Over the past couple of years, I’ve tasted multiple iterations of Sazerac-barrel-rested Corazon tequilas, and with each, the influence of those barrels has increased. At first blush, I like that. I mean, why make a reposado or añejo unless you want to taste the oak influence? Again, that increase is a welcome addition to the Expressiones line.
SAP56 Canadian Maple Whisky Honors Maker’s Heritage and Taste MemoriesView Post
This is a swell whiskey. It’s balanced, bold—even muscular—and pretty much what a properly aged 15-year-old bourbon should taste like. Some sourced whiskey shows the talent or luck of the barrel hunter, so let’s call Grain & Barrel Spirits’ master distiller Gregg Snyder talented. It’s delicious. Ironically, I had this same whiskey from a full bottle bought by a friend, and it did little for me. A month later, I got a sample bottle from Chicken Cock, and it was praiseworthy. Go figure. I have no explanation for it.
Despite the inviting nose—which revealed layer after incredible layer of aromas the longer it rested—whiskey is for drinking, and that effort ended the fun for me.
I get that others like some of these extra-long-aged bourbons; in fact, I appreciate it. That crowd is wired differently from me and variety is a great thing. But unlike Michter’s, which somehow pulls off the feat of bottling 20- and 25-year bourbon and rye that is as drying, it doesn’t win me over. This 22-year dries up quickly and heads right to astringency for me. Your reactions may vary, and I hope they do, especially if you spend the exorbitant sums requested online.
I’m really pleased with this release because of its port-forward notes. Some recent Angel’s Envy Cask Strength releases tasted more like delicious, polished bourbon while lacking the distinctive port finish components of early releases. For anyone wondering why I pointed to purple iris in my nose notes: Years ago, a friend gave me some purple iris bulbs that I replanted. As they grew and bloomed, a powdered grape aroma (think grape Kool-Aid) emanated from them. Ever since, they’ve been one of my favorite flowers. That aroma is present in this release.
Old Forester’s 100 proof standard is a super-versatile and amazingly affordable favorite of mine. Some of this year’s special distillery releases (such as the 150th Anniversary Bourbon, Batch 2, which I reviewed here) have been brilliant. But Old Fo’s Birthday Bourbons are always hit or miss for me. The 2019 Birthday was brilliant, one of my favorite ever. At the press event when we tasted it, master taster Jackie Zykan included slices of birthday caramel cake because she deemed it the whiskey’s paramount note. She was dead on. It was deep, dense and rich, just like the cake. So confident that we’d love that release, she even poured us a 150 proof-barrel strength sample that, believe it or not, was far softer than anyone would think.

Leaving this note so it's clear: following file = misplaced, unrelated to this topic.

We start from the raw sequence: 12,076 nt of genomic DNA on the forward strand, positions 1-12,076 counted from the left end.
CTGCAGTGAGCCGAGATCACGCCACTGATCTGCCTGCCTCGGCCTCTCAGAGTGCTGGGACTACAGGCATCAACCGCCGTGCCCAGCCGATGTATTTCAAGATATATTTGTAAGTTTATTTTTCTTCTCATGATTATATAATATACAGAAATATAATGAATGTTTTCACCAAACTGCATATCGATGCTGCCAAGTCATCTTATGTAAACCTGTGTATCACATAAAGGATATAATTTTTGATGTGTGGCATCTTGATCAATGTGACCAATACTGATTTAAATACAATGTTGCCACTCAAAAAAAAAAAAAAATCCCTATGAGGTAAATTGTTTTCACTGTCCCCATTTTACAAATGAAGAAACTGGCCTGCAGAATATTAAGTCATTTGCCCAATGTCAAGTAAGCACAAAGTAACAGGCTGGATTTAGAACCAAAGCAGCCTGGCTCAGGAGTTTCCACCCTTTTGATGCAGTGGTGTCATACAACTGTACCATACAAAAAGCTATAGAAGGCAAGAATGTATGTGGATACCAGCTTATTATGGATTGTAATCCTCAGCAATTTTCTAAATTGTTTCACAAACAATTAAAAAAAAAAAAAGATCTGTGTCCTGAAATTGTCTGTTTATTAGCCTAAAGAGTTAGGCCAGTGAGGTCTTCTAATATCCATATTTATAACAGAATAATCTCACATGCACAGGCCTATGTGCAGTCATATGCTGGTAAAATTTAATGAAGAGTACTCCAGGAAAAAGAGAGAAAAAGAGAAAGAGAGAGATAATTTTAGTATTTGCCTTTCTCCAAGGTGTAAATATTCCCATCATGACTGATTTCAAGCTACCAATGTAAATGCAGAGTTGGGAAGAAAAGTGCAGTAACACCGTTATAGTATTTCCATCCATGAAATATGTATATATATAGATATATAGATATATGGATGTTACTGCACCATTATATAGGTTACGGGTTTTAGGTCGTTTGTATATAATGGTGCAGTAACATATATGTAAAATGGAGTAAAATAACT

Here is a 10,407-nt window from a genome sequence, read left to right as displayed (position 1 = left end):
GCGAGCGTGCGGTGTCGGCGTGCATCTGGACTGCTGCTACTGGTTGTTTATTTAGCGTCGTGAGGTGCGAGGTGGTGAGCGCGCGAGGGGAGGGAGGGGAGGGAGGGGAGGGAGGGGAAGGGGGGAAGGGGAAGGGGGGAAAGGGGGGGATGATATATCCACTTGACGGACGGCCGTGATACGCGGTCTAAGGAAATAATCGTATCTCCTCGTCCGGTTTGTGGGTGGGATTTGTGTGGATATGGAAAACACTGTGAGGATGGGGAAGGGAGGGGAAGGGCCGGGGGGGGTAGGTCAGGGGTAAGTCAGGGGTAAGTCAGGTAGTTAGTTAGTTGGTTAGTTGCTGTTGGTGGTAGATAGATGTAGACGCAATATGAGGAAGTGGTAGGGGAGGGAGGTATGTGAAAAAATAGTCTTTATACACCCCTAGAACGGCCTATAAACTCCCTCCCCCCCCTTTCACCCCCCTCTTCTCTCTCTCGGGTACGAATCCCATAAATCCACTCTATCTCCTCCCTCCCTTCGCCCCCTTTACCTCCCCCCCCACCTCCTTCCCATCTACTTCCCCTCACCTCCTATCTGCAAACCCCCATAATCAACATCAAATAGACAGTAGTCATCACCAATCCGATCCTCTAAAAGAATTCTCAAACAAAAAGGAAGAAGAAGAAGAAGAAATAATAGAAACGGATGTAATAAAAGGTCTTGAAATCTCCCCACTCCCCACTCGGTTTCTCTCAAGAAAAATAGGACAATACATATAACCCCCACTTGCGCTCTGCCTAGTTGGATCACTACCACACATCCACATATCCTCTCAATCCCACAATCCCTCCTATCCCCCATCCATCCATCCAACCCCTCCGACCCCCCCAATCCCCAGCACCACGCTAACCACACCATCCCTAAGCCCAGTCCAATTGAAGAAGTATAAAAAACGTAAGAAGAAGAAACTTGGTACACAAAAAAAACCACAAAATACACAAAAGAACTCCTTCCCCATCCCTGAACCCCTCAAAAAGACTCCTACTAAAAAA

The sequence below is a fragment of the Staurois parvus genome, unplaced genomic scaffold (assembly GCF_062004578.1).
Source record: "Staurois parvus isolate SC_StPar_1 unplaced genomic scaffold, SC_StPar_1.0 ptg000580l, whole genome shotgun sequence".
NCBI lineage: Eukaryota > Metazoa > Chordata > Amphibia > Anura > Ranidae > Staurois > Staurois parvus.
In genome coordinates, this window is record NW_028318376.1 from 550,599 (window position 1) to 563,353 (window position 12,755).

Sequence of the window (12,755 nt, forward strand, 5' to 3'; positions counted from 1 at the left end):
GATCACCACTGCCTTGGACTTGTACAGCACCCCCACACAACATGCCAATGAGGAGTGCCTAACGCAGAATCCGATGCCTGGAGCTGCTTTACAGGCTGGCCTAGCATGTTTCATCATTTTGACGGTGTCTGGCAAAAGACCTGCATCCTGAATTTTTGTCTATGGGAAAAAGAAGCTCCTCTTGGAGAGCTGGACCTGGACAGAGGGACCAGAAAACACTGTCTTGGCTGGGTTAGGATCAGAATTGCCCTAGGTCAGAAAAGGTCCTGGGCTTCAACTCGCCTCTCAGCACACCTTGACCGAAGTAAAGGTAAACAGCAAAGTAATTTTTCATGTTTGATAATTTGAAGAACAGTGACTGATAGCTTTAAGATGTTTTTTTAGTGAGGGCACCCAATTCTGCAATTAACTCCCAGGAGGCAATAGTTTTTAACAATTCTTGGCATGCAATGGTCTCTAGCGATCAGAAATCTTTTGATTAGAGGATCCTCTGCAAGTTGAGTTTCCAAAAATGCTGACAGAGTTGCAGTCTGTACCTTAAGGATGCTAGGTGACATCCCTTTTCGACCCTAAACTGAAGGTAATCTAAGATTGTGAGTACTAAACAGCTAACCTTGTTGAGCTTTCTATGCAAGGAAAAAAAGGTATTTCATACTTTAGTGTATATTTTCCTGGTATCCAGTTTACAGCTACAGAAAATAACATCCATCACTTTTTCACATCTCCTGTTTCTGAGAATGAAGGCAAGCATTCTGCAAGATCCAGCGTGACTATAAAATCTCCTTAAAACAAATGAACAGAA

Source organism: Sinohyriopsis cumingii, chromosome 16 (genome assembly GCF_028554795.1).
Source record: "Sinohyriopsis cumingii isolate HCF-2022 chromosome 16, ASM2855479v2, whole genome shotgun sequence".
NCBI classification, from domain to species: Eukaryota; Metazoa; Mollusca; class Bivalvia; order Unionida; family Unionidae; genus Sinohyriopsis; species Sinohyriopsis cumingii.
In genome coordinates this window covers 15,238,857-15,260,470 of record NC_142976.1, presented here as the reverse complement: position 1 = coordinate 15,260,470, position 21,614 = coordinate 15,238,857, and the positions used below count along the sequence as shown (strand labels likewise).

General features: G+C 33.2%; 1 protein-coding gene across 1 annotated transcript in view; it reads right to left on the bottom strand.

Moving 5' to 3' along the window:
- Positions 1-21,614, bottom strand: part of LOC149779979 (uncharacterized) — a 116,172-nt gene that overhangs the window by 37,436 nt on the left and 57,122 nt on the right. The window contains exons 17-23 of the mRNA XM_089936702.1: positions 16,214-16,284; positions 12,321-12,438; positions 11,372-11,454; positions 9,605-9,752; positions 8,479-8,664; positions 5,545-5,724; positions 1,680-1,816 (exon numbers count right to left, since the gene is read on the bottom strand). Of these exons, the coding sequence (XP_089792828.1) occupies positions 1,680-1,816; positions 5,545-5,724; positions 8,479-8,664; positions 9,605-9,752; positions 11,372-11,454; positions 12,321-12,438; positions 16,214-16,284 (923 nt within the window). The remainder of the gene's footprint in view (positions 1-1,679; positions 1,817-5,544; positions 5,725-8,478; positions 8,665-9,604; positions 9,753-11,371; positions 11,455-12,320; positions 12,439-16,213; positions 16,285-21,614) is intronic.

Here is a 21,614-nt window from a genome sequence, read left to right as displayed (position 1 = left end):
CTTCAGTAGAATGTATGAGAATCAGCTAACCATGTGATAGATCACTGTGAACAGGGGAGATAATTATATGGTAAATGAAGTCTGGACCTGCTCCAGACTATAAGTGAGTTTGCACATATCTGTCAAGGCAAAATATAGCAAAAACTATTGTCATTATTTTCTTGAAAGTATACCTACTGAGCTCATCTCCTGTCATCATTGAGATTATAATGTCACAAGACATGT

Straight out of the bottle this bourbon’s inviting nose led me to jump in and taste, which was a small mistake. It was surprisingly oaky and tannic, especially for a 13-year-old. So, I poured a little more and abandoned it for about 20 minutes to let it open up, and it did. The oak returned, but cloaked in brown sugar, and the tannin nearly disappeared save for the finish—and not much of it there either. It’s a delightful whiskey all around; a fine example of what the team at this venerable distillery has learned over 85 years.
Barton 1792 Distillery Debuts Thomas S. Moore Trio of Cask Finished BourbonsView Post
Every Little Book release is, to my palate, unique and extraordinary. Fans will recognize they’re Beam whiskeys, but no standard Beam whiskeys. Hearing Noe talk about the effort required to make them adds to their complexity, and conversations about them reminds me just how hard mingling whiskey really is—especially when using a brown rice-accented bourbon. It’s that bourbon that Noe said, “that anchors the complexity of the blend but not the majority of the blend.” I agree. The sweet, round and